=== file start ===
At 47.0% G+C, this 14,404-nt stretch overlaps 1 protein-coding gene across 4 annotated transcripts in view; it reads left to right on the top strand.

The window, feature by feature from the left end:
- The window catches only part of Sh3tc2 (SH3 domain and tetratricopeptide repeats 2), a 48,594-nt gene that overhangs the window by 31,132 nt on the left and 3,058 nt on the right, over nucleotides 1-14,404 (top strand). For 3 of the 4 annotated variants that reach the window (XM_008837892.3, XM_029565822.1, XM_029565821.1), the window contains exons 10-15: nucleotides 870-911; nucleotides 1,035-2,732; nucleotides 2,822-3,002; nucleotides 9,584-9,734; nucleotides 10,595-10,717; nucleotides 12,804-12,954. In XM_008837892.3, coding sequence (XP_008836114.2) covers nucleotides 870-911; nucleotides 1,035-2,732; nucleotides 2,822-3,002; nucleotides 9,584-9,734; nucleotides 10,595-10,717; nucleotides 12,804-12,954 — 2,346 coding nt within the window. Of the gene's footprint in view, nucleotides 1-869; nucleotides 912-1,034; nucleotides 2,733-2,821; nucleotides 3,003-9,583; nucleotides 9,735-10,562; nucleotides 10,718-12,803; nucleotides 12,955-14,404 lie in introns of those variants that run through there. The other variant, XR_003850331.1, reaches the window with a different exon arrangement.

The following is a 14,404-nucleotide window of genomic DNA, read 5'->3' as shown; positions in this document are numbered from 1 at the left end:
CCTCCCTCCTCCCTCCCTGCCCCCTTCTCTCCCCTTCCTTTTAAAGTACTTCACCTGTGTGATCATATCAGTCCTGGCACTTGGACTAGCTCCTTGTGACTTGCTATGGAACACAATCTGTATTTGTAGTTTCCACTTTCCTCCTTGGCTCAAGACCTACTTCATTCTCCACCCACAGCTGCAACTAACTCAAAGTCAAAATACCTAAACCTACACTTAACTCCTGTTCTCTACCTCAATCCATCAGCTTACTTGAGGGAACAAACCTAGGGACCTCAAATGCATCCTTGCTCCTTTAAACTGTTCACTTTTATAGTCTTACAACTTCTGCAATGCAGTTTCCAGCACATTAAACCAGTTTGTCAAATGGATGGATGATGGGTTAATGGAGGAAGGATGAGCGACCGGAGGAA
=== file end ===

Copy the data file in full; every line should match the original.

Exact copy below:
At 47.0% G+C, this 14,404-nt stretch overlaps 1 protein-coding gene across 4 annotated transcripts in view; it reads left to right on the top strand.

The window, feature by feature from the left end:
- The window catches only part of Sh3tc2 (SH3 domain and tetratricopeptide repeats 2), a 48,594-nt gene that overhangs the window by 31,132 nt on the left and 3,058 nt on the right, over nucleotides 1-14,404 (top strand). For 3 of the 4 annotated variants that reach the window (XM_008837892.3, XM_029565822.1, XM_029565821.1), the window contains exons 10-15: nucleotides 870-911; nucleotides 1,035-2,732; nucleotides 2,822-3,002; nucleotides 9,584-9,734; nucleotides 10,595-10,717; nucleotides 12,804-12,954. In XM_008837892.3, coding sequence (XP_008836114.2) covers nucleotides 870-911; nucleotides 1,035-2,732; nucleotides 2,822-3,002; nucleotides 9,584-9,734; nucleotides 10,595-10,717; nucleotides 12,804-12,954 — 2,346 coding nt within the window. Of the gene's footprint in view, nucleotides 1-869; nucleotides 912-1,034; nucleotides 2,733-2,821; nucleotides 3,003-9,583; nucleotides 9,735-10,562; nucleotides 10,718-12,803; nucleotides 12,955-14,404 lie in introns of those variants that run through there. The other variant, XR_003850331.1, reaches the window with a different exon arrangement.

The following is a 14,404-nucleotide window of genomic DNA, read 5'->3' as shown; positions in this document are numbered from 1 at the left end:
CCTCCCTCCTCCCTCCCTGCCCCCTTCTCTCCCCTTCCTTTTAAAGTACTTCACCTGTGTGATCATATCAGTCCTGGCACTTGGACTAGCTCCTTGTGACTTGCTATGGAACACAATCTGTATTTGTAGTTTCCACTTTCCTCCTTGGCTCAAGACCTACTTCATTCTCCACCCACAGCTGCAACTAACTCAAAGTCAAAATACCTAAACCTACACTTAACTCCTGTTCTCTACCTCAATCCATCAGCTTACTTGAGGGAACAAACCTAGGGACCTCAAATGCATCCTTGCTCCTTTAAACTGTTCACTTTTATAGTCTTACAACTTCTGCAATGCAGTTTCCAGCACATTAAACCAGTTTGTCAAATGGATGGATGATGGGTTAATGGAGGAAGGATGAGCGACCGGAGGAA